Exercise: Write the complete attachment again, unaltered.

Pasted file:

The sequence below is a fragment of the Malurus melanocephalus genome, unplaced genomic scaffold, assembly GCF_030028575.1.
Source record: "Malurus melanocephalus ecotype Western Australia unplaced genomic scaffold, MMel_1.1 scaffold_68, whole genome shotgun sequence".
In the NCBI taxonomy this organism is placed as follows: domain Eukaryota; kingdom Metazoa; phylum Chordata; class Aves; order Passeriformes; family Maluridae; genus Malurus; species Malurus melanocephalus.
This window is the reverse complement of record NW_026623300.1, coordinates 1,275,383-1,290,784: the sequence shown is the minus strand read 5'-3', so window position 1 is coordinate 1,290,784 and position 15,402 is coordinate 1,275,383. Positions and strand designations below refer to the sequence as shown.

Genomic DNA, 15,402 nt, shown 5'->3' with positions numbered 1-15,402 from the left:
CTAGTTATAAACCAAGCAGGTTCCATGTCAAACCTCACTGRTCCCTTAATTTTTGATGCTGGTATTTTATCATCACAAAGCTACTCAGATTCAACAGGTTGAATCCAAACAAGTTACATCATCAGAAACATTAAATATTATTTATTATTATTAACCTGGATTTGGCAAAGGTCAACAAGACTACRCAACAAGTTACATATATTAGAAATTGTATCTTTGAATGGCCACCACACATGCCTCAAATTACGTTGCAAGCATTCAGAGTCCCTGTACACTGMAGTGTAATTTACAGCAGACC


The sequence below is a fragment of the Malurus melanocephalus genome, unplaced genomic scaffold, assembly GCF_030028575.1.
Source record: "Malurus melanocephalus ecotype Western Australia unplaced genomic scaffold, MMel_1.1 scaffold_68, whole genome shotgun sequence".
In the NCBI taxonomy this organism is placed as follows: domain Eukaryota; kingdom Metazoa; phylum Chordata; class Aves; order Passeriformes; family Maluridae; genus Malurus; species Malurus melanocephalus.
This window is the reverse complement of record NW_026623300.1, coordinates 1,275,383-1,290,784: the sequence shown is the minus strand read 5'-3', so window position 1 is coordinate 1,290,784 and position 15,402 is coordinate 1,275,383. Positions and strand designations below refer to the sequence as shown.

Genomic DNA, 15,402 nt, shown 5'->3' with positions numbered 1-15,402 from the left:
CTAGTTATAAACCAAGCAGGTTCCATGTCAAACCTCACTGRTCCCTTAATTTTTGATGCTGGTATTTTATCATCACAAAGCTACTCAGATTCAACAGGTTGAATCCAAACAAGTTACATCATCAGAAACATTAAATATTATTTATTATTATTAACCTGGATTTGGCAAAGGTCAACAAGACTACRCAACAAGTTACATATATTAGAAATTGTATCTTTGAATGGCCACCACACATGCCTCAAATTACGTTGCAAGCATTCAGAGTCCCTGTACACTGMAGTGTAATTTACAGCAGACC